Eventually we made it out of the snow and alongside some beautiful streams while passing the rock monster.  That night we camped at Pete’s Meadow.

 

A little silliness on the trail. 🙂

Along the way we crossed a fast moving swollen stream and I tried to take it with just one pole but got stuck.  Rachel tossed me her pole and as I finally got myself out I realized I had a decision to make.  If I continued on to Whitney I would have four more passes higher than Muir Pass to cross plus swollen streams.  If I borrowed one of my friends poles it would leave them without a pole and in these conditions there was no way I was going to do that.  My left knee was swollen as the tendonitis I had been nursing all spring had flared up.  In the late afternoons my knee often felt like it could give out completely.  I also knew I did not have the winter skills I needed for the conditions.  I realized if I continued I would be a liability to myself and others so that evening I made the choice to hike out early at Bishop Pass.  I also committed to finding a winter skills course so I could get more training and return on another day to finish the JMT.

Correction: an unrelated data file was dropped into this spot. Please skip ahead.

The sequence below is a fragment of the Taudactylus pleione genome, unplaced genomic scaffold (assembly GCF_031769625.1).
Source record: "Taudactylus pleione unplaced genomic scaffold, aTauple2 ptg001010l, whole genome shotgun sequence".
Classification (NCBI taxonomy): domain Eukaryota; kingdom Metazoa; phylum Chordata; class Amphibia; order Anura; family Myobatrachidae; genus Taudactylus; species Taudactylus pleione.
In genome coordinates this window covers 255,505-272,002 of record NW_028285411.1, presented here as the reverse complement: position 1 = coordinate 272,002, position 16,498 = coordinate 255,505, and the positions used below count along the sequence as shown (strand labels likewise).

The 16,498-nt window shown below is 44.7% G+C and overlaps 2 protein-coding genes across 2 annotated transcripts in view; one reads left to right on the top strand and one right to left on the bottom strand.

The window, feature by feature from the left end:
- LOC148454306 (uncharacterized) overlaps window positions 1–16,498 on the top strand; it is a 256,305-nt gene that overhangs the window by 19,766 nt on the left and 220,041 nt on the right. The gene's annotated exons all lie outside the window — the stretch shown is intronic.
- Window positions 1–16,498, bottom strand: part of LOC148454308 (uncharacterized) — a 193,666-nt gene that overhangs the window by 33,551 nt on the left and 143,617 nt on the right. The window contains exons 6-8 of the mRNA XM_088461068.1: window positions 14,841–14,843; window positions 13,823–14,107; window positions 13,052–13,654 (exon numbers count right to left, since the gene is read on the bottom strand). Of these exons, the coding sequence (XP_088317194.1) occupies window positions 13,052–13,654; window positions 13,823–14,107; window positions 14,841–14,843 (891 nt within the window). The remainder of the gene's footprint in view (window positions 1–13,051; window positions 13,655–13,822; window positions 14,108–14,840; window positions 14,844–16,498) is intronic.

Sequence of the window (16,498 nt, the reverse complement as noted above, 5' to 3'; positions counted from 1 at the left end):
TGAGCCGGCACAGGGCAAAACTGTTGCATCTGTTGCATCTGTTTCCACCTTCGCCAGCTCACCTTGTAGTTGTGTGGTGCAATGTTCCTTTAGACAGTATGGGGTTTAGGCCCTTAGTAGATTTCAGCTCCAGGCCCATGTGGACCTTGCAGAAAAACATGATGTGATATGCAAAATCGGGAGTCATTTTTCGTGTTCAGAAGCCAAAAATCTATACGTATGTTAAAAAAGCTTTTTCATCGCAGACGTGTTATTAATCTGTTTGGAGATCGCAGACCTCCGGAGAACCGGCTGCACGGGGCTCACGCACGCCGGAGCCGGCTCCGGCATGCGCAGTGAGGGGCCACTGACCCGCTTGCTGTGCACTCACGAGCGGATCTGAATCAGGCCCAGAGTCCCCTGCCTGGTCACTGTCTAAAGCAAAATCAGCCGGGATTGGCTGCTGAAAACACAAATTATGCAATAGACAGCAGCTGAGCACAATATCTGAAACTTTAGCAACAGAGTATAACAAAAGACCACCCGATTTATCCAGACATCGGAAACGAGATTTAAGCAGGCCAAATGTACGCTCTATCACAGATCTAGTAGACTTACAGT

DAY SIX: PETE”S MEADOW TO DUSY BASIN

In the morning I let the others know of my decision to hike out.  The cool thing was Rachel had an open schedule and she had winter skills so we swapped permits and she continued on to Whitney and I headed out with Sarah toward the junction to Bishop Pass.  Our first couple of miles were flat with one unnerving snow bridge which we crossed carefully.  At the junction we began a very steep climb up to Dusy Basin.  The view was amazing and the waterfall was spectacular.

Dusy Basin was insanely beautiful!  The snow had just melted out and the meadows were a dazzling green with small streams meandering slowly as they made their way to the lake.  Everywhere you looked wildflowers were bursting forth in brilliant colors.  It was like walking through a resort but none of it manmade; all of it crafted by the hand of God.  We found a beautiful camp site and called it a day.

 

 

DAY SEVEN: DUSY BASIN TO SOUTH LAKE

The sunrise at our private little resort of Dusy Basin was peaceful and soothing to the soul.

We were on the trail by 8am with 1,000 feet to climb to the top of Bishop Pass which measures in at 11,980 feet.

Top of Bishop Pass.